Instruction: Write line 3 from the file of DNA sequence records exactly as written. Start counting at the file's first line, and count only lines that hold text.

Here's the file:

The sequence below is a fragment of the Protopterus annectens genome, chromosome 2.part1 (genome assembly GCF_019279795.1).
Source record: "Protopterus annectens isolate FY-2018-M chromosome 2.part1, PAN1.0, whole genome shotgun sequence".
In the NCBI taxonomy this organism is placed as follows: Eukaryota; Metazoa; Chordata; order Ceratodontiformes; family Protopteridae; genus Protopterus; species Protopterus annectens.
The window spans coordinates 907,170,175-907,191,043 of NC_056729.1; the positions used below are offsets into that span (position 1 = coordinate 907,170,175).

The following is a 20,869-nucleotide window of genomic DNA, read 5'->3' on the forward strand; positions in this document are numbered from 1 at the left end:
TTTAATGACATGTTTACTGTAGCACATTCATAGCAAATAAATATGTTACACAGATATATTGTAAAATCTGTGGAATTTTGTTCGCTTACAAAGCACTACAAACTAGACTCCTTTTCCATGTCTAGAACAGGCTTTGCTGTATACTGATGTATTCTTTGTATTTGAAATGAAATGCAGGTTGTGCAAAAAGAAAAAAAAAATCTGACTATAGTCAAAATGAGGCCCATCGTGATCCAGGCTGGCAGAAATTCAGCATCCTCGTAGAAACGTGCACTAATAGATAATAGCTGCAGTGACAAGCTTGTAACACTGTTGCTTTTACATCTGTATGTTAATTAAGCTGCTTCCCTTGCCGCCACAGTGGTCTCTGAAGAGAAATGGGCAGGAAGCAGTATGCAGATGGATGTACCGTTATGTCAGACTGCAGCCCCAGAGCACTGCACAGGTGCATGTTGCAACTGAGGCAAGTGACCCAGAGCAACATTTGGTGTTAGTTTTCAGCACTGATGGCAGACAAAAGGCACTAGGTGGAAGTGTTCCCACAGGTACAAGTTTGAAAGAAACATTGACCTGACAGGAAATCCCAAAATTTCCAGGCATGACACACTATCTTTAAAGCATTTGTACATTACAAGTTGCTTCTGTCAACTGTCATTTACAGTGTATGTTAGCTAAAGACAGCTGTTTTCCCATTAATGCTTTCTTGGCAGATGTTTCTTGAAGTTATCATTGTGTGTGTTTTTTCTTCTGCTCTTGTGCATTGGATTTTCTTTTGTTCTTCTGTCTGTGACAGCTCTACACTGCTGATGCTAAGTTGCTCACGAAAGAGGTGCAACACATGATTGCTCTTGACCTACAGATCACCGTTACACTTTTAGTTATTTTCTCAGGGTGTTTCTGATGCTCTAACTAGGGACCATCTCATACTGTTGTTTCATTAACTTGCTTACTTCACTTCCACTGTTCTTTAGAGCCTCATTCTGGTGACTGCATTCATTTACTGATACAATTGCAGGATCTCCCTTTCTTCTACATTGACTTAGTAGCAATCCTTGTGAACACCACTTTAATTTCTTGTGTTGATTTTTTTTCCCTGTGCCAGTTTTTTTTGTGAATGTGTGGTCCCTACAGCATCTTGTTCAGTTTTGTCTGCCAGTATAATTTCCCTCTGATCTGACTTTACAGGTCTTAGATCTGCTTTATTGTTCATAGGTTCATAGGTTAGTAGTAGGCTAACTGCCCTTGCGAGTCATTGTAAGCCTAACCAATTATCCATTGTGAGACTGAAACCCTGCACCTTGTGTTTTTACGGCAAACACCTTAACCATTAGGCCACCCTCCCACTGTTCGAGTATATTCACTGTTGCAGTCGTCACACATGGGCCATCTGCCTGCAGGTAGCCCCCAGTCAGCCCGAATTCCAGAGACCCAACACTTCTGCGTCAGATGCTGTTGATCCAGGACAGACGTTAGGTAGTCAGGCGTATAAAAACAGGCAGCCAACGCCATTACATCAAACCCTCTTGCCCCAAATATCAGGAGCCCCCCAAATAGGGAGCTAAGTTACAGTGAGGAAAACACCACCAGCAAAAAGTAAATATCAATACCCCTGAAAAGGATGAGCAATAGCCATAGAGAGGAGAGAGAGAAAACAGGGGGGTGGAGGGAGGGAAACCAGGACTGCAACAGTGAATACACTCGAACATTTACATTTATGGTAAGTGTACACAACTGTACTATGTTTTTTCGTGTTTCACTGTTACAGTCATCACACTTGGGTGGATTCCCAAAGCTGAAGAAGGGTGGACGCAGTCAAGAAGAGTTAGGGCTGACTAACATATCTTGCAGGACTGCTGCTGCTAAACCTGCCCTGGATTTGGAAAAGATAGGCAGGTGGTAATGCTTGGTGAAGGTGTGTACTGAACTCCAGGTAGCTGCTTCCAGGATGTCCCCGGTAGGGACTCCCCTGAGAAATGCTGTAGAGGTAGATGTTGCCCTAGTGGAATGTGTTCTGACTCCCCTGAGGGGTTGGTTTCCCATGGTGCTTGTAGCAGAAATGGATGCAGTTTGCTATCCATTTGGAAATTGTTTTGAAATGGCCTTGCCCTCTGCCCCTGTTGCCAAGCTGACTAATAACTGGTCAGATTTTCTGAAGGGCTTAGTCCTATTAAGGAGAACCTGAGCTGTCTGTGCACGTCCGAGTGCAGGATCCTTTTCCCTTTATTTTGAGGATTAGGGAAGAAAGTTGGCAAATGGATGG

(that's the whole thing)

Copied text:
In the NCBI taxonomy this organism is placed as follows: Eukaryota; Metazoa; Chordata; order Ceratodontiformes; family Protopteridae; genus Protopterus; species Protopterus annectens.